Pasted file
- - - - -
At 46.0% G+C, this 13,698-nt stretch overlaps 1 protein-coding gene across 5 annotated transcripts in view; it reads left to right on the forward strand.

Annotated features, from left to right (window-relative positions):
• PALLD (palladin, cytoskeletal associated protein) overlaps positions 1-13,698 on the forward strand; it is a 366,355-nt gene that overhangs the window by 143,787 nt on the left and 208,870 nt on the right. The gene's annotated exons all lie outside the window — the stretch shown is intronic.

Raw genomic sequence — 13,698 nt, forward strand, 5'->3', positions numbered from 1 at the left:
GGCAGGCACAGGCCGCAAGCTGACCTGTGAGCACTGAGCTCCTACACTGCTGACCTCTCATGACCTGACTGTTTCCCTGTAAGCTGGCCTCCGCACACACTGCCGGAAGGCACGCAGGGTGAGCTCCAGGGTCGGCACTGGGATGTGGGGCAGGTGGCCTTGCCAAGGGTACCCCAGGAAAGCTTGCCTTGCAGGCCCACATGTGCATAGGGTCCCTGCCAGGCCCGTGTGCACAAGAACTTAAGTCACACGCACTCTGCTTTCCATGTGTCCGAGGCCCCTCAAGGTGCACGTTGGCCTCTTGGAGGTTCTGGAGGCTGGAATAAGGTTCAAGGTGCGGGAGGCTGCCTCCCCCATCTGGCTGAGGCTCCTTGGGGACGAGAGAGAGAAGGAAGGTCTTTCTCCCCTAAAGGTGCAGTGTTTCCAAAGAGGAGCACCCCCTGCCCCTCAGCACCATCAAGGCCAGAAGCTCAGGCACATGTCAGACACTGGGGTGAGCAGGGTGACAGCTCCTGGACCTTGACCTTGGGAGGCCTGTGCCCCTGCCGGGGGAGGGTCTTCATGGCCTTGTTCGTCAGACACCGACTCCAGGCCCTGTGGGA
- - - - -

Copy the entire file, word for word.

At 46.0% G+C, this 13,698-nt stretch overlaps 1 protein-coding gene across 5 annotated transcripts in view; it reads left to right on the forward strand.

Annotated features, from left to right (window-relative positions):
• PALLD (palladin, cytoskeletal associated protein) overlaps positions 1-13,698 on the forward strand; it is a 366,355-nt gene that overhangs the window by 143,787 nt on the left and 208,870 nt on the right. The gene's annotated exons all lie outside the window — the stretch shown is intronic.

Raw genomic sequence — 13,698 nt, forward strand, 5'->3', positions numbered from 1 at the left:
GGCAGGCACAGGCCGCAAGCTGACCTGTGAGCACTGAGCTCCTACACTGCTGACCTCTCATGACCTGACTGTTTCCCTGTAAGCTGGCCTCCGCACACACTGCCGGAAGGCACGCAGGGTGAGCTCCAGGGTCGGCACTGGGATGTGGGGCAGGTGGCCTTGCCAAGGGTACCCCAGGAAAGCTTGCCTTGCAGGCCCACATGTGCATAGGGTCCCTGCCAGGCCCGTGTGCACAAGAACTTAAGTCACACGCACTCTGCTTTCCATGTGTCCGAGGCCCCTCAAGGTGCACGTTGGCCTCTTGGAGGTTCTGGAGGCTGGAATAAGGTTCAAGGTGCGGGAGGCTGCCTCCCCCATCTGGCTGAGGCTCCTTGGGGACGAGAGAGAGAAGGAAGGTCTTTCTCCCCTAAAGGTGCAGTGTTTCCAAAGAGGAGCACCCCCTGCCCCTCAGCACCATCAAGGCCAGAAGCTCAGGCACATGTCAGACACTGGGGTGAGCAGGGTGACAGCTCCTGGACCTTGACCTTGGGAGGCCTGTGCCCCTGCCGGGGGAGGGTCTTCATGGCCTTGTTCGTCAGACACCGACTCCAGGCCCTGTGGGA